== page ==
July 8, 2019, NPR, Patti Neighmond - Telehealth turned Jill Hill’s life around. The 63-year-old lives on the edge of rural Grass Valley, an old mining town in the Sierra Nevada foothills of northern California. She was devastated after her husband Dennis passed away in the fall of 2014 after a long series of medical and financial setbacks. “I was grief-stricken and my self-esteem was down,” Hill remembers. “I didn’t care about myself. I didn’t brush my hair. I was isolated. I just kind of locked myself in the bedroom.” Hill says knew she needed therapy to deal with her deepening depression. But the main health center in her rural town had just two therapists. Hill was told she’d only be able to see a therapist once a month.
July 8, 2019, CNN, Joan Biskupic - Nearly a decade after President Barack Obama signed the legislation, and after it twice survived challenges at the Supreme Court, the Affordable Care Act faces a momentous test in a New Orleans courtroom this week. Millions of Americans, including those with cancer, diabetes and other chronic conditions, cannot be denied coverage because of the ACA’s sweeping insurance regulations. With this fresh case, destined to climax at the Supreme Court yet again, the stakes for the continued existence of the ACA are as high as ever. The case, to be heard Tuesday by a three-judge appeals court panel, was initiated by Texas and other Republican-led states. Joined now fully by the Department of Justice, they want the ACA declared unconstitutional. At an earlier stage of this litigation, the Trump administration had said only certain parts of the law, tied to the individual insurance requirement, should be struck down.
July 7, 2019, CNN, Tami Luhby - Obamacare is facing its next big court challenge this week, but regardless of what the judges decide, President Donald Trump has already succeeded in hobbling the landmark health reform law. Trump has been trying to dismantle Obamacare from the first day he took office. Hours after his inauguration, he signed an executive order directing agencies to interpret regulations as loosely as possible and to minimize the financial burden of the law through waivers, exemptions or delays. But after the Republican-controlled Congress failed to repeal Obamacare in 2017, Trump unleashed a series of executive changes to further undermine the law. Trump has repeatedly said his administration would unveil a plan to replace Obamacare, though Republican senators have distanced themselves from that promise. He told ABC News in June that he’ll release a plan in the next two months.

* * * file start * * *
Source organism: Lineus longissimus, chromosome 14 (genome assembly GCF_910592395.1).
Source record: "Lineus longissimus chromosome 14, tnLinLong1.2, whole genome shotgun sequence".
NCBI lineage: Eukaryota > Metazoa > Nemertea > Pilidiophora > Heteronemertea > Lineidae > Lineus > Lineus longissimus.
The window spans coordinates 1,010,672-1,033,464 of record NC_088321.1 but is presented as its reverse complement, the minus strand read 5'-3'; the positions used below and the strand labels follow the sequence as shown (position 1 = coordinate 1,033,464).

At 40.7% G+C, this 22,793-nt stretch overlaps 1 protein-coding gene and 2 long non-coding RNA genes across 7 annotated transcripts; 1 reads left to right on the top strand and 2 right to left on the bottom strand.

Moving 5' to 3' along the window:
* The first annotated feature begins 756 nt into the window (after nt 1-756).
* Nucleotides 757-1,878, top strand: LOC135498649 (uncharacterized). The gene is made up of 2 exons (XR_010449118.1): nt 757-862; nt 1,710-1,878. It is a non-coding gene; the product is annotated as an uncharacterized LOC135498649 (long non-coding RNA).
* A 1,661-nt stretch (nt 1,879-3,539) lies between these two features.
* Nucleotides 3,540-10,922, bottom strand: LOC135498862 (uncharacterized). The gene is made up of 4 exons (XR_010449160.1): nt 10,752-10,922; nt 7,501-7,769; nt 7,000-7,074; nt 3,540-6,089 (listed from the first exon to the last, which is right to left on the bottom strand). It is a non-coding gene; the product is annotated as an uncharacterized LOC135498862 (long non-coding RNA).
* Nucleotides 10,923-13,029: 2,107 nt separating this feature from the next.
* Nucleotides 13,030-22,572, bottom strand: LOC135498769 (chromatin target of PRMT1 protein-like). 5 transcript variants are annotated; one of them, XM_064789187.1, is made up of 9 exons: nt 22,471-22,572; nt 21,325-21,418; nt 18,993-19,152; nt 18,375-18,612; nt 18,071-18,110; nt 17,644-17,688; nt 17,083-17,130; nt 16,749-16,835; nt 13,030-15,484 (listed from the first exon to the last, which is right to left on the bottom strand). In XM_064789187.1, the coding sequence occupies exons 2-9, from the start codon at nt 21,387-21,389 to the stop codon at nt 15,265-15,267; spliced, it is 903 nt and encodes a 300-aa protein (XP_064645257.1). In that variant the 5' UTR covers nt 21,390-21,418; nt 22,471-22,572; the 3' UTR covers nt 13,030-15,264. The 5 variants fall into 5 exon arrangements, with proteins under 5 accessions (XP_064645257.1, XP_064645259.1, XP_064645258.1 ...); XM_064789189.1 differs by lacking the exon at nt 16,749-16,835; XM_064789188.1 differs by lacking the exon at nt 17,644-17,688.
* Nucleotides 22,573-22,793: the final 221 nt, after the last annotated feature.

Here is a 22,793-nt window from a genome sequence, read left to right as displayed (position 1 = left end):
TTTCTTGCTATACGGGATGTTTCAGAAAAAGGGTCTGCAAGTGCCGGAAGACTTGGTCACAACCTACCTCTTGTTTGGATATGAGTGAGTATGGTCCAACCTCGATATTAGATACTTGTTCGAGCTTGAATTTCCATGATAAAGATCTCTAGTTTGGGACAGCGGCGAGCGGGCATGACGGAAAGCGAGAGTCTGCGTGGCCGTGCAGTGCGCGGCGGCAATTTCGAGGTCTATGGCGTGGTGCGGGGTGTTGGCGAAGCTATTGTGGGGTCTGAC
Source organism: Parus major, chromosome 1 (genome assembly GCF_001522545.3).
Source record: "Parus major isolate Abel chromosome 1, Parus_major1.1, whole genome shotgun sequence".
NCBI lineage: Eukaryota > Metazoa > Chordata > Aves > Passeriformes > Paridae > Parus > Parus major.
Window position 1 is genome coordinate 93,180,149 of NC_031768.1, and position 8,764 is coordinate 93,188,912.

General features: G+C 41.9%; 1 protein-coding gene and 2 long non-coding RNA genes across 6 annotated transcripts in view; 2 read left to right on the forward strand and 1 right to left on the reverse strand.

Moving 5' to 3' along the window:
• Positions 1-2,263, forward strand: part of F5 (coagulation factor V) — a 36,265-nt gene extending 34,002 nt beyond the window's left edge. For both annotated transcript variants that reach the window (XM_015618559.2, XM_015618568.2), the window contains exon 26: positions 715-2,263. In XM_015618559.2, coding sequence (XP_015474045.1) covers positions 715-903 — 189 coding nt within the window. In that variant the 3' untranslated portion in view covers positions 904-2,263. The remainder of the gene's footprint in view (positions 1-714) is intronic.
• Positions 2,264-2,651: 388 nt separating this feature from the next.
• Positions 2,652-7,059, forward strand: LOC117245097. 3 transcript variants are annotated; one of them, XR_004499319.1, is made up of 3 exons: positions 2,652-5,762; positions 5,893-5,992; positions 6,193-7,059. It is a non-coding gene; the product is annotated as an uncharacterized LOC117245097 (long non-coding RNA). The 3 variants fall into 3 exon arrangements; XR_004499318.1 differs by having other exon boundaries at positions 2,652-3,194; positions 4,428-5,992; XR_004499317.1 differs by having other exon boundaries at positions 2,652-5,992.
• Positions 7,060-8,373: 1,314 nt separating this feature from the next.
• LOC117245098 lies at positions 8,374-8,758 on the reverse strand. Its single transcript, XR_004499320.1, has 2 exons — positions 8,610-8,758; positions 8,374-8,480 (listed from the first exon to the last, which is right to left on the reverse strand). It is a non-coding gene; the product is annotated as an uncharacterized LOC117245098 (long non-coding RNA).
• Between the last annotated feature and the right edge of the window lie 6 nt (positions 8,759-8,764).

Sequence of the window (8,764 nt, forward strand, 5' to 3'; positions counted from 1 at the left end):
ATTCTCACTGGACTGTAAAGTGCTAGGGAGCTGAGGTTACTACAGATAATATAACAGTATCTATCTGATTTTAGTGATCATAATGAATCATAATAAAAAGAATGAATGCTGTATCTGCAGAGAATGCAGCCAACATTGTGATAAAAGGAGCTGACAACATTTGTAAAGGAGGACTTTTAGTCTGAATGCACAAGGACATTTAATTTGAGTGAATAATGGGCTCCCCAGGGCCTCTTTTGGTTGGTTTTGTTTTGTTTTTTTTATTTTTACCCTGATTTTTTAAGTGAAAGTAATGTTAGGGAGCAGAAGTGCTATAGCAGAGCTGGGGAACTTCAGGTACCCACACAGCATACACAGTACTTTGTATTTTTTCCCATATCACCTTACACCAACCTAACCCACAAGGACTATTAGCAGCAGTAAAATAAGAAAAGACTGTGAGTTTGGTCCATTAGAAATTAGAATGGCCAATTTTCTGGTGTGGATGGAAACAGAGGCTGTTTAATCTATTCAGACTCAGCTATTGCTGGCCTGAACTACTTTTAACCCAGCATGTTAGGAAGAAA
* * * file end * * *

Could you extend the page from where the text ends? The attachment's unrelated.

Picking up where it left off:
July 6, 2019,The Washington Post, Erin Blakemore - With summer in full swing, pools beckon children who are eager to jump in, cool off and have fun. Brain injury or death are far from the minds of most families who own or use pools. But they shouldn’t be. According to the Centers for Disease Control and Prevention, drowning is the leading cause of unintentional deaths among children between 1 and 4 years old. For every child who drowns, another five visit the emergency department for a nonfatal injury associated with submersion. The Consumer Product Safety Commission has a national public education campaign aimed to reduce child drownings and swimming pool entrapments. Pool Safely was designed to educate parents and children about pool risks - and how to sidestep them without giving up the pursuit of summer fun.
June 3, 2019, The New York Times, Jan Hoffman - Providing comprehensive health coverage to undocumented immigrants has long been nothing more than a wouldn’t-it-be-nice item on the far left’s wish list. But in the crowded field of candidates vying for the 2020 Democratic presidential nomination, nearly everyone supports it. Almost all of the 19 candidates who responded to a recent New York Times survey on health care positions said “yes” to a question about whether undocumented immigrants should be covered under a “Medicare for all” system, a public option or other government health programs. And during the second night of the Democratic debates last week, the idea received a unanimous show of hands in support.
July 1, 2019, The Washington Post, Christopher Rowland - Air ambulance rates in the United States are soaring. The cost of a medical ride in a helicopter or airplane climbed about 60 percent from 2012 to 2016, to a median of $39,000, according to a study of federal data released Monday. The list charges rose to as much as 10 times what Medicare pays for the service, despite a surge of air ambulance carriers entering the market, the study said. Because many air ambulance companies are not part of insurance networks, patients often get hit with the huge bills, according to the findings by Johns Hopkins University researchers, whose study was published in the journal Health Affairs.